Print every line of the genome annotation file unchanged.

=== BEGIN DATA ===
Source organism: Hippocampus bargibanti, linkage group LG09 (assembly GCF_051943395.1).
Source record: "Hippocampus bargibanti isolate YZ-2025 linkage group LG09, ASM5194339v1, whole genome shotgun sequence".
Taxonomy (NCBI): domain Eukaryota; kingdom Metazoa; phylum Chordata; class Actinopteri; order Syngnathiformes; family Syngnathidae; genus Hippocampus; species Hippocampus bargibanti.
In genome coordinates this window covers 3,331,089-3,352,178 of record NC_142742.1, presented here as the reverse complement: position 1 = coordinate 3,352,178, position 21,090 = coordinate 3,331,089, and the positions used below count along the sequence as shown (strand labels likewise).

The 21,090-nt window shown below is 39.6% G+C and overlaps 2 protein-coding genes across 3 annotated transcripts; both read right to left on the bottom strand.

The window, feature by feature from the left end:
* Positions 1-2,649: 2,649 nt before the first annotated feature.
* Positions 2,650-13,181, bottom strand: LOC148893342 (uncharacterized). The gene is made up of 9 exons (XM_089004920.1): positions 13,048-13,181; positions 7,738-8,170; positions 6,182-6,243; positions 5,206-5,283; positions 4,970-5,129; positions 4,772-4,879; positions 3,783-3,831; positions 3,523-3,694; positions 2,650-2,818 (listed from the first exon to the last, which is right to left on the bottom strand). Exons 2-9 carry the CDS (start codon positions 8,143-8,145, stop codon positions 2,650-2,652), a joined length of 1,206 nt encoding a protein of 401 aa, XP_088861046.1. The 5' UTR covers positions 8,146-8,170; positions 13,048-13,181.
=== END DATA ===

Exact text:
Source organism: Hippocampus bargibanti, linkage group LG09 (assembly GCF_051943395.1).
Source record: "Hippocampus bargibanti isolate YZ-2025 linkage group LG09, ASM5194339v1, whole genome shotgun sequence".
Taxonomy (NCBI): domain Eukaryota; kingdom Metazoa; phylum Chordata; class Actinopteri; order Syngnathiformes; family Syngnathidae; genus Hippocampus; species Hippocampus bargibanti.
In genome coordinates this window covers 3,331,089-3,352,178 of record NC_142742.1, presented here as the reverse complement: position 1 = coordinate 3,352,178, position 21,090 = coordinate 3,331,089, and the positions used below count along the sequence as shown (strand labels likewise).

The 21,090-nt window shown below is 39.6% G+C and overlaps 2 protein-coding genes across 3 annotated transcripts; both read right to left on the bottom strand.

The window, feature by feature from the left end:
* Positions 1-2,649: 2,649 nt before the first annotated feature.
* Positions 2,650-13,181, bottom strand: LOC148893342 (uncharacterized). The gene is made up of 9 exons (XM_089004920.1): positions 13,048-13,181; positions 7,738-8,170; positions 6,182-6,243; positions 5,206-5,283; positions 4,970-5,129; positions 4,772-4,879; positions 3,783-3,831; positions 3,523-3,694; positions 2,650-2,818 (listed from the first exon to the last, which is right to left on the bottom strand). Exons 2-9 carry the CDS (start codon positions 8,143-8,145, stop codon positions 2,650-2,652), a joined length of 1,206 nt encoding a protein of 401 aa, XP_088861046.1. The 5' UTR covers positions 8,146-8,170; positions 13,048-13,181.